Saturday, November 22, 2008

Blog #63: A little of this and that . . .

Last week we told all of you Monty Python fans out there the possible origin of their Dead Parrot routine, which turned out to be a joke found in an ancient Greek joke book about a man trying to return a dead slave. This week we are going one better, and bring you Monty Python itself. The boys, a bit older and puffier, but still cheeky after all these years, have decided to fight the mass of their videos which have been posted by their fans on YouTube, by joining them opening their very own YouTube channel. They have posted 24 videos to start with, and promise more to come. Below we post their introductory video, in which they explain their move. How are they going to pay for their venture, when the videos they post are free? They hope you will click on the links that lead to their dvd's and other offerings, of course.

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Speaking of comedy, Kevin O'Donnell of Rolling Stone, reports on his interview with the touring Cheech and Chong. The original stoner duo, Cheech & Chong, squashed their long-running feud to reunite for the Light Up America/Canada Tour — their first in 25 years. The tour kicked off last Friday in Ottawa and runs through late December, with one more gig in New York at Radio City Music Hall at the end of January. Rolling Stone got the pair on the phone for a conversation. There follows a few excerpts from the interview:

What are the shows like? What kind of stuff are you guys performing?
• Tommy Chong: We've basically revised our live show from 30 years ago, and it seems to work. We just went from Nixon to Bush, and that's about all that's changed. Personally I like the stand-up bits I get to do in between the acts, because I've been working on my stand up for a few years. The first bit, The Low Rider, is also probably the best, funniest piece of comedy ever in the history of mankind.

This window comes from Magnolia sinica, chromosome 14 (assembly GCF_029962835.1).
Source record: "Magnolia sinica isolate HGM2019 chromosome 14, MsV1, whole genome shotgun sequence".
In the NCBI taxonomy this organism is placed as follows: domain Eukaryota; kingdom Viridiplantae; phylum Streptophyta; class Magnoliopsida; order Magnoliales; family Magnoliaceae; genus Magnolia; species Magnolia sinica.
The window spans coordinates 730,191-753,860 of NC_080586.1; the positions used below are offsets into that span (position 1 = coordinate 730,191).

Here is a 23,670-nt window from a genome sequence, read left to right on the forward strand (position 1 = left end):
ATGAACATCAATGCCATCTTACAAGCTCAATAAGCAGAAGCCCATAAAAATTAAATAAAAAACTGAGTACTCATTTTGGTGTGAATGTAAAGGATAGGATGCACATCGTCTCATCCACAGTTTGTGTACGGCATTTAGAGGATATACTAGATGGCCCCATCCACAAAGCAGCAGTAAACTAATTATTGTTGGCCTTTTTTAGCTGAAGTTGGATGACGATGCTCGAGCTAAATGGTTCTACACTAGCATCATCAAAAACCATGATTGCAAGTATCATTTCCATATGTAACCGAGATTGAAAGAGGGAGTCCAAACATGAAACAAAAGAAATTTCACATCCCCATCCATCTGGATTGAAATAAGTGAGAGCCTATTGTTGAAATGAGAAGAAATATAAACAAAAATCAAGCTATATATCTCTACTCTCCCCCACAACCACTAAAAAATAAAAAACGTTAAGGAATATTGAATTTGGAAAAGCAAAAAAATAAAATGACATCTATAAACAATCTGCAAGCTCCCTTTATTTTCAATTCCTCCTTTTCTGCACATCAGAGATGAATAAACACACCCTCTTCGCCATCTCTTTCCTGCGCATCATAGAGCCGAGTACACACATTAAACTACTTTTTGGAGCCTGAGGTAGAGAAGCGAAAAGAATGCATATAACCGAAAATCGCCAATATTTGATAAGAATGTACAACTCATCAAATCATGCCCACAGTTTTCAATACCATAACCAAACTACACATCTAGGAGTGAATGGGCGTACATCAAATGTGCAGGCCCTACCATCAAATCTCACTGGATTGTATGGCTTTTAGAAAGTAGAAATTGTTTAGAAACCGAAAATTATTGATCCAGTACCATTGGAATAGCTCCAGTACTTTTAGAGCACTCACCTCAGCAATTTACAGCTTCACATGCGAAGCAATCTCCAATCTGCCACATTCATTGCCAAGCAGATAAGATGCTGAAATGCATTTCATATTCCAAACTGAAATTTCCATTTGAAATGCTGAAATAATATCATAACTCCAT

How do you guys do that live?
• Chong: We did it live before, but the only thing is we don't light up the joint now. We just pretend to light up the joint. But the crowd's totally with us. Every anal guy in the world always wanted to see Cheech & Chong together. Like, they go into a restaurant and the salt and pepper shakers are sitting apart, and you know how they gotta go and put them together? Well, that's the same as Cheech & Chong. It just bothered everybody that Cheech and Chong weren't working together, and now that we are just seems like certain people can die happy now. It was always my ultimate dream that we'd get back together while we're not drooling too much.

You guys have kind of had some differences over the past couple of years. How were you guys able to get beyond that to reunite?
• Chong: We drove over to the alley and we fought it out. We said, "Fuck it, man. Let's get it on." We're so old, Cheech couldn't see me and I couldn't hear him. No, actually, we put our managers in a room and had them duke it out.

Do you guys bring a lot of weed with you on the road?
• Chong: No. None. Never. You know, nine months in jail teaches you something. Plus, it's like bringing coal to Newcastle. We're in Canada now, and even in the States, if you need weed, you can get weed faster than you can get a pizza almost anywhere.